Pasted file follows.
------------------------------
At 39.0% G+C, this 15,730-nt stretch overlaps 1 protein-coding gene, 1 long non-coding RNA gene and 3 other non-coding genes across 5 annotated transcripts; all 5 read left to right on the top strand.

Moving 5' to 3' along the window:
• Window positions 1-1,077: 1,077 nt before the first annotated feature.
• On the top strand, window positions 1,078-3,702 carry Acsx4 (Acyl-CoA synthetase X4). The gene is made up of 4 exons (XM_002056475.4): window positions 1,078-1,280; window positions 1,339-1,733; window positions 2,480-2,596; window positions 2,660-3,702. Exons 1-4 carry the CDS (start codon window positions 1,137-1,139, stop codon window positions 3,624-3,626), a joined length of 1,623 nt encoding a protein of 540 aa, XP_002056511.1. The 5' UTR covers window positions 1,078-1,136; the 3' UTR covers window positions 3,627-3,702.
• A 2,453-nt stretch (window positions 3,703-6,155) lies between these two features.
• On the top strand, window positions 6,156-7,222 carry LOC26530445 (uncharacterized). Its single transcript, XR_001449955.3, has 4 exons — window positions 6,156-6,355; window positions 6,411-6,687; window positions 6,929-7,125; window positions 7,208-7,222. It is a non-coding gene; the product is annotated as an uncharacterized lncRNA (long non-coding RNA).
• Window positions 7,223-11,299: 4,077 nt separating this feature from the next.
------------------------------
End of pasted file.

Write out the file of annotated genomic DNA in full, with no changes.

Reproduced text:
At 39.0% G+C, this 15,730-nt stretch overlaps 1 protein-coding gene, 1 long non-coding RNA gene and 3 other non-coding genes across 5 annotated transcripts; all 5 read left to right on the top strand.

Moving 5' to 3' along the window:
• Window positions 1-1,077: 1,077 nt before the first annotated feature.
• On the top strand, window positions 1,078-3,702 carry Acsx4 (Acyl-CoA synthetase X4). The gene is made up of 4 exons (XM_002056475.4): window positions 1,078-1,280; window positions 1,339-1,733; window positions 2,480-2,596; window positions 2,660-3,702. Exons 1-4 carry the CDS (start codon window positions 1,137-1,139, stop codon window positions 3,624-3,626), a joined length of 1,623 nt encoding a protein of 540 aa, XP_002056511.1. The 5' UTR covers window positions 1,078-1,136; the 3' UTR covers window positions 3,627-3,702.
• A 2,453-nt stretch (window positions 3,703-6,155) lies between these two features.
• On the top strand, window positions 6,156-7,222 carry LOC26530445 (uncharacterized). Its single transcript, XR_001449955.3, has 4 exons — window positions 6,156-6,355; window positions 6,411-6,687; window positions 6,929-7,125; window positions 7,208-7,222. It is a non-coding gene; the product is annotated as an uncharacterized lncRNA (long non-coding RNA).
• Window positions 7,223-11,299: 4,077 nt separating this feature from the next.